Good cyber security is tedious and expensive. The alternative is loss of customer goodwill and potential closing of the business. On the personal side, the inconvenience of identity theft, data loss, invasion of privacy etc. exact a toll both financially and time wise. The result is an unfair burden on small businesses and individuals. It is important to recognize this is the way it is, the world we live in, and accept a personal, even if limited, role in being a good data steward and protector. To that end, this post discusses a select few of the cyber security incidents of the last couple of years in various categories.
By being aware of the targets, attacks, and defensive tools you have, you can diminish the hacker’s perceived relative gain for the time spent. For example, if a hacker determined that he/she was only making a few cents/hour for the time spent, they would find something more lucrative to do. In time, this will reduce the sheer number of hackers and attacks, and make it easier to track down and defend against the remaining bad guys.
Ransomware is the software that encrypts all the contents of a hard drive and then extorts payment, usually in bitcoins in order to get the unlock code. Some ransomware will also encrypt any attached backup drives. Ransomware can and has happened to many individuals and recently to several hospitals. This a very lucrative area for the bad actors. Some bad actors (bad guys/gals) even run ransomware help desks. To pay or not to pay, that will be the dilemma when ransomware strikes you or your company. Recently Atlanta, Georgia in the US chose not to pay. The cost of recovery was over $2 million dollars.
Medical records are worth about 10x what credit card numbers are on the black market. This is because the medical records can be used to file fraudulent claims. It takes much longer to realize your medical records have been compromised than for credit card numbers. Combine this with the relatively poor cyber security of hospitals and hackers have a very lucrative market.
Note that medical records fall under HIPAA. HIPPA is the Healthcare Information Privacy Protection Act and you probably signed a form at your doctor’s office acknowledging their collection of data about you. Health providers are legally obligated to take reasonable steps to protect your healthcare information. Penalties are based on the level of negligence and can range from $100 to $50,000 per violation. This is capped at $1.5 million per year for violations of each HIPAA provision.
The largest HR records breach (break in with theft/manipulation of data) in history occurred in 2015 at the US government Office of Personnel Management or OPM for short. This involved the theft of 21.5 million records along with 5.6 million fingerprint records. It is rumored that the Chinese are using the information from these records to put together a “Facebook” of US government and military personnel that can be used to put pressure against them or co-opt them. Keep in mind that these records contained the contents of the SF-86 which include information about more than the applicant, and include information about their extended families and neighbors.
This was a classic case of risk versus reward. Enough golden eggs (records) existed in one place with the potential for enough damage that they were highly sought after and justified the expenditure of almost any effort to obtain them.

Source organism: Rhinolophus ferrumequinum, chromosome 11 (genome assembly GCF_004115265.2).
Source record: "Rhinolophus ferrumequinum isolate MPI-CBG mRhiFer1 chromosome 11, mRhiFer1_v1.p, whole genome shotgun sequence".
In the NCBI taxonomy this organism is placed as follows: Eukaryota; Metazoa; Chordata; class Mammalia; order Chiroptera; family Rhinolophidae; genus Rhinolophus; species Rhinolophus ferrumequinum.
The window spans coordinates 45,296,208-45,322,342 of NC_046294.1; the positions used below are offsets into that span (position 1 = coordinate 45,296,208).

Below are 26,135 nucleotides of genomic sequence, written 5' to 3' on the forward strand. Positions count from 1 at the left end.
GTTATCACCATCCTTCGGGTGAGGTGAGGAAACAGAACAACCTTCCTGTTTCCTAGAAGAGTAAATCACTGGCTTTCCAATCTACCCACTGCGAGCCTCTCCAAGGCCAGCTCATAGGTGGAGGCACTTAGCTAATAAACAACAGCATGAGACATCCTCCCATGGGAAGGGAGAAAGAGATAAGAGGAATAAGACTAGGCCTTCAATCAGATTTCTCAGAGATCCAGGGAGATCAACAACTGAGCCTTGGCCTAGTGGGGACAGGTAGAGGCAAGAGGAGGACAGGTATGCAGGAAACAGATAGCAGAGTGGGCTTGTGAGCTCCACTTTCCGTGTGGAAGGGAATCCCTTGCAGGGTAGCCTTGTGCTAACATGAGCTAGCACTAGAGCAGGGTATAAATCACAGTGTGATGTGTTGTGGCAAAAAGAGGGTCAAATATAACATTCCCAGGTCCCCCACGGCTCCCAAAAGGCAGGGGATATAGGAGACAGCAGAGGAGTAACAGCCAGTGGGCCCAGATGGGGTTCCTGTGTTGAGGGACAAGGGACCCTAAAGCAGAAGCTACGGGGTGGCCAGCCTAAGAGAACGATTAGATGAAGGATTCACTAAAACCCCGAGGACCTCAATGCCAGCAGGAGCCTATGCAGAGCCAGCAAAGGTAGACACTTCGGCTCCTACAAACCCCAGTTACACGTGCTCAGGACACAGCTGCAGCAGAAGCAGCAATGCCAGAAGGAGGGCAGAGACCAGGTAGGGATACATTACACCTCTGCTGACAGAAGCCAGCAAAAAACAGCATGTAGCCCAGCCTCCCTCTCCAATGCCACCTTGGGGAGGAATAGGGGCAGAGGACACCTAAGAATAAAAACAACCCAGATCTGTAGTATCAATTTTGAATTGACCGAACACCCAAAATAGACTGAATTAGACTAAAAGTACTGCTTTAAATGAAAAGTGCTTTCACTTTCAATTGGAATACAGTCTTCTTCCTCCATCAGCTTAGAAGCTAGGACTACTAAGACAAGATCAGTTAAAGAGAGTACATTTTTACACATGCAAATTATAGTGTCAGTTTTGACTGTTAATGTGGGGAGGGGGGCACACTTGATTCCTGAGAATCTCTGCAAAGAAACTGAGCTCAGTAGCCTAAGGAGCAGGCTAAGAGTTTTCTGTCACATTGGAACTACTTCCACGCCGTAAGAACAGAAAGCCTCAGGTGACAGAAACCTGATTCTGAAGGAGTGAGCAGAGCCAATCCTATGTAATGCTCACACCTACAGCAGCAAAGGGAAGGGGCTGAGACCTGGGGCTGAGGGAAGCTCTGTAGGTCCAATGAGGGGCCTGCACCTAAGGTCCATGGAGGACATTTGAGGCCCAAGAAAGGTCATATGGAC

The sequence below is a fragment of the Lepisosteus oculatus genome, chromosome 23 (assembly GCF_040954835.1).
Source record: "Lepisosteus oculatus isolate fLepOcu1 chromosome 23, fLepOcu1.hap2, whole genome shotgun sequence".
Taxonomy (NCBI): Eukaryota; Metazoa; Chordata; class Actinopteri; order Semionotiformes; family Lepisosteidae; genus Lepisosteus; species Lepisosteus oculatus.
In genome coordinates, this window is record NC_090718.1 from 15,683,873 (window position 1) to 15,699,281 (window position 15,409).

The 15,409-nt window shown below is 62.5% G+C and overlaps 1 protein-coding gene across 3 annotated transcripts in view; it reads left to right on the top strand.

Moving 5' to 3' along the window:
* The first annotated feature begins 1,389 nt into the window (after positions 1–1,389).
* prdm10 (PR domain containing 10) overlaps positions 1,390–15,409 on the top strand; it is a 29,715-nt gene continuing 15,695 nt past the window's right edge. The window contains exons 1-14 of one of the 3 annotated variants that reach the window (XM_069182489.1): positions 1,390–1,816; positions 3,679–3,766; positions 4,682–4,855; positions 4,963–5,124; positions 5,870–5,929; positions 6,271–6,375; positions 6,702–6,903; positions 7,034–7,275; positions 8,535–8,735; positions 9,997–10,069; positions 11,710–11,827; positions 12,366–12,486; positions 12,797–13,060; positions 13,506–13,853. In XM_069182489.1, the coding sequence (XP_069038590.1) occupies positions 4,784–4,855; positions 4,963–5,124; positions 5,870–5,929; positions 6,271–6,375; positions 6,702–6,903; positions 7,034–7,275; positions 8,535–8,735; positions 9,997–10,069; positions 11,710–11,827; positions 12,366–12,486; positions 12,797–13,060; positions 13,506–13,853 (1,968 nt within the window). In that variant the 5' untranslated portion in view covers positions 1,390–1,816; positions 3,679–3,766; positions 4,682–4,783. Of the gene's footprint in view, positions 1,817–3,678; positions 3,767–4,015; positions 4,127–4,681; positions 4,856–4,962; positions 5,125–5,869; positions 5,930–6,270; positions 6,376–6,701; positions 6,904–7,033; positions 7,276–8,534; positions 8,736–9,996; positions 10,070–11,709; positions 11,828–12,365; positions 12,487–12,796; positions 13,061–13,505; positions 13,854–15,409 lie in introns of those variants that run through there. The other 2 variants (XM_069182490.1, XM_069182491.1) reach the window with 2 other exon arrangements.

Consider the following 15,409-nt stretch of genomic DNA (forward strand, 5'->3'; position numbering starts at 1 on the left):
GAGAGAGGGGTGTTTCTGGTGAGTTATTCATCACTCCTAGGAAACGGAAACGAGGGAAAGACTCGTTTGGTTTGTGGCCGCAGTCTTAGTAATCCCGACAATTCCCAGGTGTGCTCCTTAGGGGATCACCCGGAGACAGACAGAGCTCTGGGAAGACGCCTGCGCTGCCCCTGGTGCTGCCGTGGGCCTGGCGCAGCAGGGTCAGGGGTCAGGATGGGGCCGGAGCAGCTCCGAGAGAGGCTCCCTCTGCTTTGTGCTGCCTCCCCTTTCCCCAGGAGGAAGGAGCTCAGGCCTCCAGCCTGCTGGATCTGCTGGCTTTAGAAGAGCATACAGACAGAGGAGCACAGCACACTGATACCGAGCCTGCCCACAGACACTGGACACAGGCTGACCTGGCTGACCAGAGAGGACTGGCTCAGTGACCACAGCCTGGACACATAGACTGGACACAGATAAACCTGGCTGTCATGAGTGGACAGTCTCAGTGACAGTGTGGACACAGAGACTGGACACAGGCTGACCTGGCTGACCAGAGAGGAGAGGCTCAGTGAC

Access was obtained through a breach of a contractor, with less security, who had access. Our side failed to encrypt the records, disperse the records, keep non-current records offline, and failed to detect the intrusion for a long period of time.
Target, the major retailer, was hacked on Black Friday in 2013. Over 40 million debit card accounts were scooped up. The data was not encrypted. Groups of target customers filed suit claiming that “Target failed to implement and maintain reasonable security procedures and practices”. Roll forward to 2015 and Target paid out $10 million to customers as a result of lawsuits. This does not include the costs to notify, legal costs, and loss of good will among existing customers and their reputation in the marketplace.
The chief of the NSA (National Security Agency), Admiral Michael Rogers, said that it was a matter of when, not if a foreign nation-state launches a cyber attack on the US critical infrastructure. This would include things like the electric grid, water, sewage, and traffic. Even dams can be hacked.
In December, 2015 Ukraine suffered an electricity blackout of 225,000 customers. It has been attributed to cyber attack via a Russian group. In March, 2016 the US Justice Department indicted seven Iranian hackers. Among their targets was a small dam, the Bowman Avenue Dam in New York. If a gate had not been disconnected for maintenance, the hackers would have been able to manipulate it, dumping water downstream.
The US Power grid has been hit with an average of one cyber or physical attack every four days between fiscal 2011 and 2014. The Pentagon estimates that a major cyber attack on the electric grid could take weeks to fix.
Is your business such that you need power from more than one utility? Perhaps it would be wise to create another company location in another section of the power grid, unlikely to be affected by a regional disruption and able to take over the business should the need arise?
To the kid at the top who is yawning, hackers are stealing children identities because, based on age, they will be valid longer. Better have your parents lock down your identity for you. And, I hate to break this to you so early, but you are on the front line of the battle over cyber security — like it or not.